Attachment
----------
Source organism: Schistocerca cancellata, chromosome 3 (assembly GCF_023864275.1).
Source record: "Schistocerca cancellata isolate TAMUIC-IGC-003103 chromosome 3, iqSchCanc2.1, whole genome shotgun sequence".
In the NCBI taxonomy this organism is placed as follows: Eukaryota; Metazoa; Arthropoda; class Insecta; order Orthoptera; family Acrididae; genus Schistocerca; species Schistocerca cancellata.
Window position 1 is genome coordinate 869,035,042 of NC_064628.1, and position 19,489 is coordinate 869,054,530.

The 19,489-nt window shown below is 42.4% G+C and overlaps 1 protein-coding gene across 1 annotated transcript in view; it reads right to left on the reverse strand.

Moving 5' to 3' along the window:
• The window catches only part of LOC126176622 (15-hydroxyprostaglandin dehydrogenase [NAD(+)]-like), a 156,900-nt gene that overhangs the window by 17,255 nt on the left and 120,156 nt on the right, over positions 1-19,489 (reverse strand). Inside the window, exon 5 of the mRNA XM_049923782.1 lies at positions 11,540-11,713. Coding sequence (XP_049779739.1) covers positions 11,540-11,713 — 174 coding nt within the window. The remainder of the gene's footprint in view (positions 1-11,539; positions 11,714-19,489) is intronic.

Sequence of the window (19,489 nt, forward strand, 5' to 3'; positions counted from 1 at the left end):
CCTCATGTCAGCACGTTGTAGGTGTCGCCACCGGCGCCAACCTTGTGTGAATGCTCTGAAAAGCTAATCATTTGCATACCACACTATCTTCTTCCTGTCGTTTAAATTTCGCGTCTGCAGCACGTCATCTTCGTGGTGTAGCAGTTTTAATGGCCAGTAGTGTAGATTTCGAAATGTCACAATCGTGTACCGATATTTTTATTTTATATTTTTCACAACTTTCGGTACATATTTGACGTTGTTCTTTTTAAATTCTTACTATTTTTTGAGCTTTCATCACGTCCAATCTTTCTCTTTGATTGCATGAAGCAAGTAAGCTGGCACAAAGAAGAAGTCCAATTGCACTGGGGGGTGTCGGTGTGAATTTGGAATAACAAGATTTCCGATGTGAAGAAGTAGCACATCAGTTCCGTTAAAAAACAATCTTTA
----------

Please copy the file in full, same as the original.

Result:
Source organism: Schistocerca cancellata, chromosome 3 (assembly GCF_023864275.1).
Source record: "Schistocerca cancellata isolate TAMUIC-IGC-003103 chromosome 3, iqSchCanc2.1, whole genome shotgun sequence".
In the NCBI taxonomy this organism is placed as follows: Eukaryota; Metazoa; Arthropoda; class Insecta; order Orthoptera; family Acrididae; genus Schistocerca; species Schistocerca cancellata.
Window position 1 is genome coordinate 869,035,042 of NC_064628.1, and position 19,489 is coordinate 869,054,530.

The 19,489-nt window shown below is 42.4% G+C and overlaps 1 protein-coding gene across 1 annotated transcript in view; it reads right to left on the reverse strand.

Moving 5' to 3' along the window:
• The window catches only part of LOC126176622 (15-hydroxyprostaglandin dehydrogenase [NAD(+)]-like), a 156,900-nt gene that overhangs the window by 17,255 nt on the left and 120,156 nt on the right, over positions 1-19,489 (reverse strand). Inside the window, exon 5 of the mRNA XM_049923782.1 lies at positions 11,540-11,713. Coding sequence (XP_049779739.1) covers positions 11,540-11,713 — 174 coding nt within the window. The remainder of the gene's footprint in view (positions 1-11,539; positions 11,714-19,489) is intronic.

Sequence of the window (19,489 nt, forward strand, 5' to 3'; positions counted from 1 at the left end):
CCTCATGTCAGCACGTTGTAGGTGTCGCCACCGGCGCCAACCTTGTGTGAATGCTCTGAAAAGCTAATCATTTGCATACCACACTATCTTCTTCCTGTCGTTTAAATTTCGCGTCTGCAGCACGTCATCTTCGTGGTGTAGCAGTTTTAATGGCCAGTAGTGTAGATTTCGAAATGTCACAATCGTGTACCGATATTTTTATTTTATATTTTTCACAACTTTCGGTACATATTTGACGTTGTTCTTTTTAAATTCTTACTATTTTTTGAGCTTTCATCACGTCCAATCTTTCTCTTTGATTGCATGAAGCAAGTAAGCTGGCACAAAGAAGAAGTCCAATTGCACTGGGGGGTGTCGGTGTGAATTTGGAATAACAAGATTTCCGATGTGAAGAAGTAGCACATCAGTTCCGTTAAAAAACAATCTTTA